• Juliette Alvey

Be Transformed

Jewels of the Word

Do not conform to the pattern of this world,

but be transformed by the renewing of your mind.

Then you will be able to test and approve what God's will is--his good,

pleasing and perfect will. (Romans 12:2)



The pattern of this world is to achieve more, to do more, to be more successful. The pattern of this world is to be self-reliant. The pattern of this world is to be yourself and love yourself. It is to look inside yourself for answers. That is a whole lot of pressure on you. We see the evidence of this pressure all around us with the way people behave and the level of anxiety that we feel. Similar to parenting advice which says that behavior is communicating a need, our determination to be self-reliant leads to despair, anger, resentment, and self-pity--all indicating a deeper need.


In the past I have read this scripture which says to "not conform...but be transformed" as a law and basically as an attitude adjustment. Just "transform" your mind to think of better, more positive things and then you will know God's will. But it does not say to "transform your mind" is says to "be transformed." It is not an action but something received. That means that it does not come about by doing more or trying harder or looking inside yourself. It is coming from the outside. Who has the power to transform? Who has the power to renew? Friends or family may give good advice or comfort at times, but they do not have the power to transform who you are.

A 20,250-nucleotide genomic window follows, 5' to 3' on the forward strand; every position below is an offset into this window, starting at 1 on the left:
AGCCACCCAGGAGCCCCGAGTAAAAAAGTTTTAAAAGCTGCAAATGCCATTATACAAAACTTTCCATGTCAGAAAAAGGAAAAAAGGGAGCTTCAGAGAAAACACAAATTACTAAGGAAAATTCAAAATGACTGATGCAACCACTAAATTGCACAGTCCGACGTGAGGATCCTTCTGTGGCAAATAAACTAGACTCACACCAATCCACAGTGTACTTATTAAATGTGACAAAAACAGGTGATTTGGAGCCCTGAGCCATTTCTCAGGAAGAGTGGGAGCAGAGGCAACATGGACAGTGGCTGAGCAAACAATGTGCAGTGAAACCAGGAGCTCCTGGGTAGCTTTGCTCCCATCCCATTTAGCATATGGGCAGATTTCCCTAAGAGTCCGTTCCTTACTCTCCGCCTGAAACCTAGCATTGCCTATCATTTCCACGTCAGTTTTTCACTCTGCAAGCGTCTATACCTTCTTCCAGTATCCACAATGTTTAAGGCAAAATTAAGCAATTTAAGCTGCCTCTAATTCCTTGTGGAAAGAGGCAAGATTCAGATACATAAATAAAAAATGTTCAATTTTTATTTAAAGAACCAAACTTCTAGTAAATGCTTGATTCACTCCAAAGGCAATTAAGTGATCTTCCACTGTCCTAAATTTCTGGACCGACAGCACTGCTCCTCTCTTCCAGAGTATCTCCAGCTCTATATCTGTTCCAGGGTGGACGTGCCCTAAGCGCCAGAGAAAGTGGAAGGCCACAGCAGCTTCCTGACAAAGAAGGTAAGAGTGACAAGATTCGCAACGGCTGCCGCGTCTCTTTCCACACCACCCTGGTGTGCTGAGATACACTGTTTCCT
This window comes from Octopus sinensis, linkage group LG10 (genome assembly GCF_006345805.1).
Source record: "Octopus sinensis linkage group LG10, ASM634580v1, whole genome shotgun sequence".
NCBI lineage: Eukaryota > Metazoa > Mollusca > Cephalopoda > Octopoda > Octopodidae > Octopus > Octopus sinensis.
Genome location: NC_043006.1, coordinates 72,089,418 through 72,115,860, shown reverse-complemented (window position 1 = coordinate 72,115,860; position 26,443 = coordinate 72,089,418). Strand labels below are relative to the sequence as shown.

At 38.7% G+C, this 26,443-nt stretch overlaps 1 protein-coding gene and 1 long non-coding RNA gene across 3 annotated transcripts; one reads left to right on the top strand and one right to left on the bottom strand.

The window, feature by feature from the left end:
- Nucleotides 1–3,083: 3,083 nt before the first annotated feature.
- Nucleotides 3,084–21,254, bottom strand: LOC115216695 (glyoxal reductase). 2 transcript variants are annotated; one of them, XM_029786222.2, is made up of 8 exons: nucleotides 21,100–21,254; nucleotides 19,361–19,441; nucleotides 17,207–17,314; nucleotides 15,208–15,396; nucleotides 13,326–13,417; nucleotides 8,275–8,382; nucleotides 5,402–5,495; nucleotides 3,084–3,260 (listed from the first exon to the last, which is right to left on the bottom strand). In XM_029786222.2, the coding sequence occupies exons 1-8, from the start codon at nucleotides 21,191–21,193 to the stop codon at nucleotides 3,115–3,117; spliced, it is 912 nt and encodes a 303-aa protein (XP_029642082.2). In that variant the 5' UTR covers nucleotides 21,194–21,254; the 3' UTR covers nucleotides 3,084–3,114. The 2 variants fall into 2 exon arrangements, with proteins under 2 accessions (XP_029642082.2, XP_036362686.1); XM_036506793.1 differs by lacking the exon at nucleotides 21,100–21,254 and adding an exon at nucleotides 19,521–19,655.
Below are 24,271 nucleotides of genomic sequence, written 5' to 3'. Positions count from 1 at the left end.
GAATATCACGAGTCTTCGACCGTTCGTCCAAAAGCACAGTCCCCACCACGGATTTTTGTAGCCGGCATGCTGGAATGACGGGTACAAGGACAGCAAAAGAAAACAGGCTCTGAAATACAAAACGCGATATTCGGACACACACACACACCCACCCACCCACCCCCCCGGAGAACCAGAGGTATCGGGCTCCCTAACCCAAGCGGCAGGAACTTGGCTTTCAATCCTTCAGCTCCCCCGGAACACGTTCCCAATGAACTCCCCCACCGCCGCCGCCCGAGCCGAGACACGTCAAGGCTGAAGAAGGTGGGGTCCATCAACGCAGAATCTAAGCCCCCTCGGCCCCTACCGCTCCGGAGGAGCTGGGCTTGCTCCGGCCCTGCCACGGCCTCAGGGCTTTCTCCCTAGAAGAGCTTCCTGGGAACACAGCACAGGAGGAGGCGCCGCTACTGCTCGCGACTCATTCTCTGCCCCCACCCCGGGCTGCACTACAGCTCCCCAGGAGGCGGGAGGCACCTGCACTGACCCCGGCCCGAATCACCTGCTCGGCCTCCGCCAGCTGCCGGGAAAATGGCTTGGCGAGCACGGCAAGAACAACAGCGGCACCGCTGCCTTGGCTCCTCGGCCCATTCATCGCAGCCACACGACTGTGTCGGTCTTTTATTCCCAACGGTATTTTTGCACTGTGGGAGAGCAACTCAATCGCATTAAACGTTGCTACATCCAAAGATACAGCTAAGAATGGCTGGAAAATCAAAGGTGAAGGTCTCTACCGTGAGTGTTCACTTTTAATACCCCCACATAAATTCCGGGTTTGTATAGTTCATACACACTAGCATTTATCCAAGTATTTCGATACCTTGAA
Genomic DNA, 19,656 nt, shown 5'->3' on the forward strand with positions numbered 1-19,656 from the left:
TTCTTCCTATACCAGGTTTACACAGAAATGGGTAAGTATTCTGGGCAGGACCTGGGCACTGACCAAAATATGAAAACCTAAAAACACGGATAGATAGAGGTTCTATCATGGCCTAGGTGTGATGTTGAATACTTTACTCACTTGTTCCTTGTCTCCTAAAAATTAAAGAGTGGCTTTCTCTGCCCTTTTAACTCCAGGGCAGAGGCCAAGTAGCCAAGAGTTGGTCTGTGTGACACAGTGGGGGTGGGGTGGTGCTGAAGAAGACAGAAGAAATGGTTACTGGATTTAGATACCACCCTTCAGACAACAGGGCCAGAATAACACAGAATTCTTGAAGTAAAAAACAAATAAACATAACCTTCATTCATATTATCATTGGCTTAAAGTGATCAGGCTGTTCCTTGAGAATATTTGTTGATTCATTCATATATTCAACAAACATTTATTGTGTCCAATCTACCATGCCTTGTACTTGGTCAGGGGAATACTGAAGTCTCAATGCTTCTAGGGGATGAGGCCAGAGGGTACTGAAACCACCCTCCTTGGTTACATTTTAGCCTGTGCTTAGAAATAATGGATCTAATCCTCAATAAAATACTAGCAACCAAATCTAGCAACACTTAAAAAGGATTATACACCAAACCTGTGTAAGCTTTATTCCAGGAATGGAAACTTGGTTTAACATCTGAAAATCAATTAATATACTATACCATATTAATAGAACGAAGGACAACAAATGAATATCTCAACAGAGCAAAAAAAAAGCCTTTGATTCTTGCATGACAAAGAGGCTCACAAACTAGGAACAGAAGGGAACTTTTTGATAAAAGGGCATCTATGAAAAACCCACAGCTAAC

Picture a young child being loud, obnoxious, and using terrible behavior to get attention. The mom is annoyed and stressed by the constant noise, and if she is honest, at this moment, she does not like her child very much. She knows she is supposed to love him, but how can she when he is being so unlovable? She considers sternly correcting, yelling, or coming up with a strict consequence. But for some reason this time, she decides to throw out her arms and catch the child as he loudly speeds by, and she pulls him firmly into her chest, and she says, "You are such a good boy. I love you." The child melts, the tension in his body releases, and then he squeezes her back. He knows without a doubt that he is a good boy and he is loved. He becomes what she tells him he is.


When we are at our worst, trying our best to conform to this world, God transforms us into who he says we are. He says, "You are a good child. I love you." That is not pretend or made up. Jesus took our place for the bad, and so we are good. Paul says in Romans 6:6, “For we know that our old self was crucified with him so that the body ruled by sin might be done away with, that we should no longer be slaves to sin.” That is imputed righteousness, and it is real--we are not merely wearing “good people” masks, we really are good in the eyes of God. When we know that truth, that we are fully loved by him in Christ, we are renewed once again to see him and see his good, pleasing, and perfect will.


"Therefore, if anyone is in Christ, the new creation has come: The old has gone, the new is here!" (2 Cor. 5:16-18)

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